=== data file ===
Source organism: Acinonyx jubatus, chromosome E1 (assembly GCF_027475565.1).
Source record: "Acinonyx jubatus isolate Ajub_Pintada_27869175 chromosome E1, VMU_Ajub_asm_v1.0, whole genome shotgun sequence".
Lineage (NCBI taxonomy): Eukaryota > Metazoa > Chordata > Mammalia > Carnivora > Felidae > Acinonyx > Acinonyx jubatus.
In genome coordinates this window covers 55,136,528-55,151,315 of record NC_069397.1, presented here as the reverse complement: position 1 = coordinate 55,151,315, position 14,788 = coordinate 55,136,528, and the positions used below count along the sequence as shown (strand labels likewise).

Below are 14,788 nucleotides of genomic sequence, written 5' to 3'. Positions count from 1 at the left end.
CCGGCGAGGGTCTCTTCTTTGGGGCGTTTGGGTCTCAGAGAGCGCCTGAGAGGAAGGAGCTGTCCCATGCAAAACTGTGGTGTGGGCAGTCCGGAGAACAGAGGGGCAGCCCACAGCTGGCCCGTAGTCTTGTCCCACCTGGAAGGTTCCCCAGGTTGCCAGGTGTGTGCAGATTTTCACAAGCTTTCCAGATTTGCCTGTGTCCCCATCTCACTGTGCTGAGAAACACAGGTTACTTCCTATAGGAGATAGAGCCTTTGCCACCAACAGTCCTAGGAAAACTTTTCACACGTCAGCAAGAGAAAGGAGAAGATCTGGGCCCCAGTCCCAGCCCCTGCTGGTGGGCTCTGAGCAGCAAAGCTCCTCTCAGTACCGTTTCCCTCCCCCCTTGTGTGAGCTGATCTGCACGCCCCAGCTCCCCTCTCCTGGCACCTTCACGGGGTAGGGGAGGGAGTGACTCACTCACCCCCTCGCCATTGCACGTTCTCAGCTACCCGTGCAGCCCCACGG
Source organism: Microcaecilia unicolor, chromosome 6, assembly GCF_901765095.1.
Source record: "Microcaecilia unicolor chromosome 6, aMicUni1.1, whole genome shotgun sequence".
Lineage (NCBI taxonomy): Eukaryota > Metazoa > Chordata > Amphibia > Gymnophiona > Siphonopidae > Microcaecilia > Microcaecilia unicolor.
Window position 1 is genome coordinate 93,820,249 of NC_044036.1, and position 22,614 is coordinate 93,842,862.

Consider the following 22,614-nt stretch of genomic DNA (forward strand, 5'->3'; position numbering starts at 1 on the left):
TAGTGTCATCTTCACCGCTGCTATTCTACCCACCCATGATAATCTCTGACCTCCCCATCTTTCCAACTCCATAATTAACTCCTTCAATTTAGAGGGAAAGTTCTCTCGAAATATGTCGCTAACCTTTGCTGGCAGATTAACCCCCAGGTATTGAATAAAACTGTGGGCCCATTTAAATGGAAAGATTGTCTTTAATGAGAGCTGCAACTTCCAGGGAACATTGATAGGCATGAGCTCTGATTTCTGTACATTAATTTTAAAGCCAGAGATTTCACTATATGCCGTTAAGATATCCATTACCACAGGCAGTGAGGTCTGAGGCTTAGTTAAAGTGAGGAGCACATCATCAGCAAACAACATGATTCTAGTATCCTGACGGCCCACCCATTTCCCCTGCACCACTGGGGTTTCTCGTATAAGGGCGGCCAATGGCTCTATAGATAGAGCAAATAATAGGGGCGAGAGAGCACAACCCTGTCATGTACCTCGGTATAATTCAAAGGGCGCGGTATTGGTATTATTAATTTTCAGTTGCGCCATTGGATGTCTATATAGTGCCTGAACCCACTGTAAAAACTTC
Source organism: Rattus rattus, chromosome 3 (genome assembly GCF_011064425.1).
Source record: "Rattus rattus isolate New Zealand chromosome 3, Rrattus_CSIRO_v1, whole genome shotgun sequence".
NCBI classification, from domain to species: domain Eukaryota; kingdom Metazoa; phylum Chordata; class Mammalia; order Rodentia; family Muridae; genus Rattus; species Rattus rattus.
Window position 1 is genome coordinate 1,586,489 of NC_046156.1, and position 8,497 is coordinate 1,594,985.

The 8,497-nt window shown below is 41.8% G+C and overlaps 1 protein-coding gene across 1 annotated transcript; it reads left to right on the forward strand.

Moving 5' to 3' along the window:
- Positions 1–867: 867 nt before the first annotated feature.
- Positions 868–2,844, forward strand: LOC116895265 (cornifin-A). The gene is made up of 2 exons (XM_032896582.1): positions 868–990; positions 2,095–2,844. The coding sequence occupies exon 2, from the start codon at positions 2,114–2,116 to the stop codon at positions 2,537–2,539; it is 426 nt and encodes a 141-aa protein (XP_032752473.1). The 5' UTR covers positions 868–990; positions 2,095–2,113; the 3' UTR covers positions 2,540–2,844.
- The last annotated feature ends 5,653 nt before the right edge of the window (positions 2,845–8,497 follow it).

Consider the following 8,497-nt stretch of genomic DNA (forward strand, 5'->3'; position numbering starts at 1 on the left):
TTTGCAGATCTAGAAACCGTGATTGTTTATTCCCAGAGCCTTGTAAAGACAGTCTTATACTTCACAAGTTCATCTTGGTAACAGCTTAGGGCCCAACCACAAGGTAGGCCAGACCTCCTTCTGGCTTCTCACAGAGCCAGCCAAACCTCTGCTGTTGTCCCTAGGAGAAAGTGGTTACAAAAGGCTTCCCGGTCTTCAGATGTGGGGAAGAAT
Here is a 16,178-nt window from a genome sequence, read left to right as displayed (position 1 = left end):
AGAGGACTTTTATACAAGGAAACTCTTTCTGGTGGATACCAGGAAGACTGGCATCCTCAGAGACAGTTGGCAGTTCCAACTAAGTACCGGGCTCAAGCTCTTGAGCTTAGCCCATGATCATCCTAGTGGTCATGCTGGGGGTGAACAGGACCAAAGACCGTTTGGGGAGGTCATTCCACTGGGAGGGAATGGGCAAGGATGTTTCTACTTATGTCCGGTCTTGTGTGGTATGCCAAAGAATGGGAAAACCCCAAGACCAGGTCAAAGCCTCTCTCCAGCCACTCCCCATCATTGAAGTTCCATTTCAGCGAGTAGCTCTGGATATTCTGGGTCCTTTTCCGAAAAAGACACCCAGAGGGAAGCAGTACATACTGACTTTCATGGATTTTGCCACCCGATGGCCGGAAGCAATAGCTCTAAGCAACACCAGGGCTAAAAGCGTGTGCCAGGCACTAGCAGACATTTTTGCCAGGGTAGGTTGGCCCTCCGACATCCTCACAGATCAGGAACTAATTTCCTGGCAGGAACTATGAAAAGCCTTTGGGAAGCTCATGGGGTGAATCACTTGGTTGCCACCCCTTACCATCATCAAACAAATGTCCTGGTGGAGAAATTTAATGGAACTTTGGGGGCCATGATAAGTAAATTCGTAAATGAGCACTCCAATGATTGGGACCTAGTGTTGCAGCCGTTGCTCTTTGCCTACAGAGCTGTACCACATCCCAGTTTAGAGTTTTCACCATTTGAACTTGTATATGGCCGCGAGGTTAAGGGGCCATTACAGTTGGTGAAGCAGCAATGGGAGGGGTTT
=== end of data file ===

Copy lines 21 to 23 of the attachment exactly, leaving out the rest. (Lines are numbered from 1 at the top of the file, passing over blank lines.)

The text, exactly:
- The last annotated feature ends 5,653 nt before the right edge of the window (positions 2,845–8,497 follow it).

Consider the following 8,497-nt stretch of genomic DNA (forward strand, 5'->3'; position numbering starts at 1 on the left):
TTTGCAGATCTAGAAACCGTGATTGTTTATTCCCAGAGCCTTGTAAAGACAGTCTTATACTTCACAAGTTCATCTTGGTAACAGCTTAGGGCCCAACCACAAGGTAGGCCAGACCTCCTTCTGGCTTCTCACAGAGCCAGCCAAACCTCTGCTGTTGTCCCTAGGAGAAAGTGGTTACAAAAGGCTTCCCGGTCTTCAGATGTGGGGAAGAAT